97 Fifth Ave
Look at a bag of Gorilla Coffee. Isn’t that just swell? We could even call it striking. In fact, I think we will.
This distinctive packaging is echoed in the company’s Park Slope coffeehouse. Strings of glowing red bulbs hang over the large front windows and door. The walls are red, too, with giant topographical maps pinned up. The motif is carried through to the tables as well: shiny red tops complimented by sturdy black, plastic chairs. One almost expects the White Stripes to be playing non-stop, but since they’re from Detroit instead of Brooklyn, they’re probably disqualified.
Thankfully, that’s where the motif ends. There are no red-and-black uniforms, and the bright white of all the Steve Jobs present at any given time provides a pleasant contrast to the dramatic color scheme.
The menu had all the usual espresso suspects. Since I was in a straight-up coffee mood, however, I decided to go with what they had brewed. Gorilla currently offers auto-drip coffee, but will soon be adding pour-overs to the menu. The barista who helped me (who was both knowledgeable and a clear indication that the shop’s management believes in the Cute Barista Principle) said that they were awaiting a “special bean.” I was tempted to ask if she was aware that a special bean was not required for a pour-over coffee, but I was so enthralled by the idea of a special bean that I let it go. What will this bean be? Why is it a secret? Will I call every day to see if it’s in yet? (Yes.) Did people go to extraordinary lengths to obtain these beans? Were lives lost? Are these blood beans? Is a pour-over better if blood beans are used? Can a blood bean be Fair Trade? (Maybe it depends on how yummy it is.) Or should it be called Fear Trade? (Ho ho that’s not funny at all. My apologies.)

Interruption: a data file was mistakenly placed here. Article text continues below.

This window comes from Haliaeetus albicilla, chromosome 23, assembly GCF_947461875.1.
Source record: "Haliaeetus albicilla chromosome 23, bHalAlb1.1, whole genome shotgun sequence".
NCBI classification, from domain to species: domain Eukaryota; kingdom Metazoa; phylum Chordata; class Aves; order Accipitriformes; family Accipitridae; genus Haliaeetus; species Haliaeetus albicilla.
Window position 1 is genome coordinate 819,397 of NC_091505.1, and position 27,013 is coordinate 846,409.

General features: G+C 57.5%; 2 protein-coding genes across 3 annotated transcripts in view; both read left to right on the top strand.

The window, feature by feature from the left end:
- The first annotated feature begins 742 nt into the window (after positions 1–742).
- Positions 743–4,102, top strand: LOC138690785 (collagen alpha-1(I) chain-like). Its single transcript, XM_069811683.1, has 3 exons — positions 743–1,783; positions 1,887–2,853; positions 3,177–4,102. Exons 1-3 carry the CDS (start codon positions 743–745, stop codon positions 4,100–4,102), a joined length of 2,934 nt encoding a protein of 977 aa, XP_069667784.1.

Anyway, I was served a cup of Sumatran coffee, aka Gorilla Coffee’s KBQB. The tasting notes that the roaster provides are:
“New Leather, Fresh Tobacco, Cedar, Earth, Chocolate, White Grapefruit as it cools”
Fresh tobacco and cedar? Yeaaaah….not really.
The nose of it (with only about 20 seconds of cooling) was nonexistent. The flavor was a hoppy bitterness (with emphasis on the bitter) and touch of lemon-sour. After a couple minutes, it hadn’t changed much. I found myself wanting to add cream.
I stuck it out, though, and once it had cooled a couple more minutes, some complexity emerged. There was a mild, nutty nose now. The bitterness I had tasted before was now nowhere to be found. Instead the flavor was bright and smooth. The lemony sourness mellowed and notes of black licorice emerged. (I suppose this could be also called grapefruit, although I found the flavor a little more multi-faceted than that.) A hint of burnt caramel also found its way into the mix. I suspect that this roast would benefit from a French press treatment; it might yield a more concentrated and complex brew.
Altogether, good service, delicious-looking baked goods, decent atmosphere, and a good (not great) cup of coffee.
It definitely warrants a second visit. The espresso has to be tasted still, and the chocolate chip cookies looked absolutely decadent. I’ll just be sure to bring my laptop, so I don’t feel so out of place.